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Cannabis: A History

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    Available in PDF - DJVU Format | Cannabis: A History.pdf | Language: ENGLISH
    Martin Booth(Author)

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To some it's antisocial anathema, to others it is a harmless way to relax, or provides relief from crippling pain. Some fear it is a dangerous drug that leads to 'reefer madness' and addiction; to others still it is a legal anomaly and should be decriminalized. Whatever the viewpoint, and by whatever name it is known, cannabis - or marijuana, hashish, pot, dope, kif, weed, dagga, grass, ganja - incites debate at every level.

In this definitive study, Martin Booth - author of the acclaimed OPIUM: A HISTORY - charts the history of cannabis from the Neolithic period to the present day. It is a fascinating, colourful tale of medical advance, religious enlightenment, political subterfuge and human rights; of law enforcement and customs officers, smugglers, street pushers, gang warfare, writers, artists, musicians, hippies and pot-heads.

Booth chronicles the remarkable and often mystifying process through which cannabis, a relatively harmless substance, became outlawed throughout the Western world, and the devastating effect such legislation has had on the global economy. Above all, he demonstrates how the case for decriminalization remains one of the twenty-first century's hottest topics.

"Enlightening...a very engaging history." (Daily Telegraph)"Booth tells this story with admirable restraint...this book should be on the shelf of anyone interested in human freedoms and bad laws." (Independent)"So good no one will need to do another for at least fifty years...mesmerizing detail, fantastical digressions, lots of jokes and wry asides." (James Delingpole Literary Review)"A testament to the late Booth that he could make such a boring subject so interesting." (Sunday Times)"A colourful tale ... Chronicles the remarkable and often mystifying process through which cannabis became outlawed throughout the Western world, and the devastating effect such legislation has had on the global economy." (Sunday Telegraph)

3.3 (3854)
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Book details

  • PDF | 496 pages
  • Martin Booth(Author)
  • Bantam; New Ed edition (5 July 2004)
  • English
  • 9
  • Society, Politics & Philosophy

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Review Text

  • By Guest on 29 May 2017

    Prob the best book written on a subject shrouded in mystery and mis-truth!

  • By Alan Coleman on 19 August 2004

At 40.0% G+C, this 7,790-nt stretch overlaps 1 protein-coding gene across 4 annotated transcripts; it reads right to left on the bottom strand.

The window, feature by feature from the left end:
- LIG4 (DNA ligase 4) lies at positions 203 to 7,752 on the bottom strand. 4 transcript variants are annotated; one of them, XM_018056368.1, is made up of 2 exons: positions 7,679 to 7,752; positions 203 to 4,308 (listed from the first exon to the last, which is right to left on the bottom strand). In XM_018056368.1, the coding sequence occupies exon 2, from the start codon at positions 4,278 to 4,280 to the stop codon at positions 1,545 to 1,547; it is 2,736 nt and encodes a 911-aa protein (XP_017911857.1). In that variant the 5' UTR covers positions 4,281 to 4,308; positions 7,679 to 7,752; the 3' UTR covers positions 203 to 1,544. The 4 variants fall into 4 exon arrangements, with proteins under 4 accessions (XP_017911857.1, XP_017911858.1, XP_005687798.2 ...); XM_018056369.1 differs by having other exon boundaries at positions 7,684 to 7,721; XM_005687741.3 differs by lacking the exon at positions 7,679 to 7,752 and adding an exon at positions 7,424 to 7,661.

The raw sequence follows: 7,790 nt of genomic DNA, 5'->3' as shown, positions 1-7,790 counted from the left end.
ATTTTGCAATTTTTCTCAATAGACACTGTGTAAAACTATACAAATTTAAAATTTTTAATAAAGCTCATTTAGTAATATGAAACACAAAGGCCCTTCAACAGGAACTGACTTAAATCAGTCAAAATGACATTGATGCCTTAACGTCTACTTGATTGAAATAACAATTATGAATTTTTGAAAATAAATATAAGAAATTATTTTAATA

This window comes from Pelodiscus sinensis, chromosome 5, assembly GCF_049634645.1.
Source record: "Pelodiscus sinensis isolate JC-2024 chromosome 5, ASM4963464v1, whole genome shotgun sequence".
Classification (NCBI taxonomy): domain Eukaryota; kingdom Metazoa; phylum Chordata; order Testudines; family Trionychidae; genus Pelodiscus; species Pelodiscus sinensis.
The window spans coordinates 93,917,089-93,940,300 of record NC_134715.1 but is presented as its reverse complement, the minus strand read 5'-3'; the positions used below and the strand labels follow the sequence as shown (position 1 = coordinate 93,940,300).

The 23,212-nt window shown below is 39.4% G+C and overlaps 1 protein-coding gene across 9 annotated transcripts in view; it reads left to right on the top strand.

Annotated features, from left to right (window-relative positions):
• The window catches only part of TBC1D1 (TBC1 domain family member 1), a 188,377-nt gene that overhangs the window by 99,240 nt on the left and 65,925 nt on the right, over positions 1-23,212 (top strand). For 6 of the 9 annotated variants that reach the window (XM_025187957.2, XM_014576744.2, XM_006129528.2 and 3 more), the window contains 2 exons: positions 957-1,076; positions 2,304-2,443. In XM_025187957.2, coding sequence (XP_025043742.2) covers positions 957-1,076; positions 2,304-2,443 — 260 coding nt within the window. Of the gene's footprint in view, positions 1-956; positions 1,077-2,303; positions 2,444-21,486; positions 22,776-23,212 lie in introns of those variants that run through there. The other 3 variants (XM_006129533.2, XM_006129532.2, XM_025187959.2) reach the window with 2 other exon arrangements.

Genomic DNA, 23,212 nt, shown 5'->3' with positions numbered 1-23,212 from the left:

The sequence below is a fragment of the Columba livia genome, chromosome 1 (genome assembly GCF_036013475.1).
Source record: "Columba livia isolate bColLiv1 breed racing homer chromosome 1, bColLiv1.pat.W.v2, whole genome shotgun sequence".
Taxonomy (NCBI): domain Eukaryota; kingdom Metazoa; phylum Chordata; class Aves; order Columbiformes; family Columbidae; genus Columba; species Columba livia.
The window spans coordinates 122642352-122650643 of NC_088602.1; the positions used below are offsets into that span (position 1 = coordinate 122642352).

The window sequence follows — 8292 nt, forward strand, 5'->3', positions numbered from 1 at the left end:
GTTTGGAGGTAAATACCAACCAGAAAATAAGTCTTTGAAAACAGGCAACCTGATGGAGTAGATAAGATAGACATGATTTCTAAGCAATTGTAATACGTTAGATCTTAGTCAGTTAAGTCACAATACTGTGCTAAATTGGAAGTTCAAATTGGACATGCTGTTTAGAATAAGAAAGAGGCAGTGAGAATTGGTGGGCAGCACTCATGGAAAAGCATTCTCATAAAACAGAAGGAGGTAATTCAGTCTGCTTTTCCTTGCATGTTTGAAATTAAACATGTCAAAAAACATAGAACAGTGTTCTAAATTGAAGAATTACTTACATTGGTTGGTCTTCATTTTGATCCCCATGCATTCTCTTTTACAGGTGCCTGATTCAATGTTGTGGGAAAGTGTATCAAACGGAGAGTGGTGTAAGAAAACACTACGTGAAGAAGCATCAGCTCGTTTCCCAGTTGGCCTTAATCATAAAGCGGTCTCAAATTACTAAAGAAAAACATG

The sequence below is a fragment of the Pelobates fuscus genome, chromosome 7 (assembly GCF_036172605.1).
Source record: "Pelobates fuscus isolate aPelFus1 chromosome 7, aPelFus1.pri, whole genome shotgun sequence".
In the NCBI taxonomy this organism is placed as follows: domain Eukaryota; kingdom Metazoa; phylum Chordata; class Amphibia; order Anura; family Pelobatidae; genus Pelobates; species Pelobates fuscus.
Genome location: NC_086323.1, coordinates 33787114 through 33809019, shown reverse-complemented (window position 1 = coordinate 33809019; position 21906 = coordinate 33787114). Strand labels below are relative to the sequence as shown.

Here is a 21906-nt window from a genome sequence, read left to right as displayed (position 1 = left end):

A valuable look at the history of one of the oldest forms of human inebriation. Covering religious, industrial as well as cultural usage throughout the world. Famous writers, infamous celebrities and barking mad politicians who have been associated with this herb either pro or anti are mentioned. It is not a piece of pro-dope propaganda but a genuine study of its subject, although reading about US experts who testified to congress that they had smoked grass and turned into a bat does make you wonder at times.

  • By Brian P Woods on 8 January 2014

    Very informative. Blew away lots of myths and legends. Just goes to show that political idiocy, driven by moronic, paternalistic fundamentalism can lead to the global success of a criminal monopolistic enterprise. Is that what Milton Friedman meant by a 'Free Market'?

  • By Ted on 24 July 2004

    In their zeal to build a strong case for legalization, proponents of marijuana often accept any evidence to support their agenda, however questionable. At the same time, anti-drug abuse factions long been pushing fiction as fact (the latest being the "Truth: the Anti-Drug" propaganda campaign). Any text covering this controversial subject has to do a decent job of balancing its anecdotes with adequate scientific scepticism. Although I am only a short way into the book (4 chapters) at the time of writing this, I find it presents a refreshing, fact-based approach to cannabis and its prohibition while maintaining a readable prose that remains direct and lucid.

  • By Dreamgenie on 23 July 2007

    Excellent book on the subject of Cannabis. Martin Booth looks at the subject from a common-sense angle, sadly lacking in the world of politics.If you're a cannabis user then you already know the common-sense approach. If you're not a user and prefer to investigate topics rather than blindly accept the view of the political world then read this book.Found it really helpful when completing a recent assignment on the effects that cannabis legalisation would have on UK society so there's lots in there to send academics off in search of gems as well!

  • By Mel Thomas on 29 December 2011

    It just feels as though his publisher thought this book would sell well after his other work 'Opium', so he wrote it to order. He waffles on about hippies and 1960's counter culture and doesn't address the real issues, namely corruption and multi-national corporations who conspire to keep marijuana illegal. I didn't like his style of writing and found the book a little unstructured, he leaps about a bit as if his research was done on the quick, as he finds something else out he just goes of on a tangent. He goes to great lengths to say hes not condoning cannabis use which is just a cop out, he doesn't seem to mind earning his money by writing about marijuana but he makes sure that he comes across as just an academic researching the plant. There are better books on the subject out there.

  • By Michael Robert Lambert on 19 February 2011

    An unbiased factual look at the History (obviously) and most if not all related pro's and cons of the hemp plant in all it's forms.I intend to read Opiates: A History, based on this book.


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